Accurate Surface and Adsorption Energies From Many-Body Perturbation Theory
L. Schimka, J. Harl, A. Stroppa, A. Grüneis, M. Marsman, F. Mittendorfer, and G. Kresse
Nature Mater. 9, 741–744 (2010)
Kohn–Sham density functional theory is the workhorse computational method in materials and surface science. Unfortunately, most semilocal density functionals predict surfaces to be more stable than they are experimentally. Naively, we would expect that consequently adsorption energies on surfaces are too small as well, but the contrary is often found:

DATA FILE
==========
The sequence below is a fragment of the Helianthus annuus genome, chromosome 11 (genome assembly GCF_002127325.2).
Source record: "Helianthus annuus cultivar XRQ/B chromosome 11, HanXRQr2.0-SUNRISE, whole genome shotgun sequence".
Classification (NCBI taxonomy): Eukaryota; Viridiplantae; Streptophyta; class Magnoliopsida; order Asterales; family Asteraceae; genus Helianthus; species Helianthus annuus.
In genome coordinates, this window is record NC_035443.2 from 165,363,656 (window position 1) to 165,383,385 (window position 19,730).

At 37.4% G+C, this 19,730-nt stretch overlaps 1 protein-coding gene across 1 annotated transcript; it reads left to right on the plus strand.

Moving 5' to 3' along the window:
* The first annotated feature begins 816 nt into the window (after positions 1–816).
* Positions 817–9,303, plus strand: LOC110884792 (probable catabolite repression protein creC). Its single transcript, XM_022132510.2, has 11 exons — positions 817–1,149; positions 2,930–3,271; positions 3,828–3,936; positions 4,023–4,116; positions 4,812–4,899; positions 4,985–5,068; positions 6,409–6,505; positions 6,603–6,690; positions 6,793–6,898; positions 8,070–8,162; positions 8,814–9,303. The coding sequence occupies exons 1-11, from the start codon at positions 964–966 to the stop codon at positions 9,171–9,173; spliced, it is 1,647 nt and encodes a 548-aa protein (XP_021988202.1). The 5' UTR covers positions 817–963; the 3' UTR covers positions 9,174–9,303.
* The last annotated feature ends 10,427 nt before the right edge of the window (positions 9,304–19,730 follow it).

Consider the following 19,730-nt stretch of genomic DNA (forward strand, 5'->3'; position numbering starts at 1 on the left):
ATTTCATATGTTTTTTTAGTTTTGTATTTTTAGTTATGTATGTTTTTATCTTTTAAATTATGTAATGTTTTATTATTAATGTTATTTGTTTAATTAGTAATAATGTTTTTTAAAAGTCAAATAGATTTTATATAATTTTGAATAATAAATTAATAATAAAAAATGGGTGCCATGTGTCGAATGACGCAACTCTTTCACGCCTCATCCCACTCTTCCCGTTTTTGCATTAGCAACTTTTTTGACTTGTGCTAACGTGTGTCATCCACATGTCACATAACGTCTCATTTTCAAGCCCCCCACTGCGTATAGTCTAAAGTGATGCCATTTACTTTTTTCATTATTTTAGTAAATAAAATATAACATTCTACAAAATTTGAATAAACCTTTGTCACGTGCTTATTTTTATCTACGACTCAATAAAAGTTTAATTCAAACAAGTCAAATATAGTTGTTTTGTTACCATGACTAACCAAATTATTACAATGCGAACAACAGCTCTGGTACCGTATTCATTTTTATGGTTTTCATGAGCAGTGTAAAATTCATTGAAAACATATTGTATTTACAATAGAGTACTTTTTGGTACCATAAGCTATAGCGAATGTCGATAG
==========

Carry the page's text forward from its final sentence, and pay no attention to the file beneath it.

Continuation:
chemisorption energies are usually overestimated. Modifying the functional improves either the adsorption energy or the surface energy but always worsens the other aspect. This suggests that semilocal density functionals possess a fundamental flaw that is difficult to cure, and alternative methods are urgently needed. Here we show that a computationally fairly efficient many-electron approach, the random phase approximation to the correlation energy, resolves this dilemma and yields at the same time excellent lattice constants, surface energies and adsorption energies for carbon monoxide and benzene on transition-metal surfaces.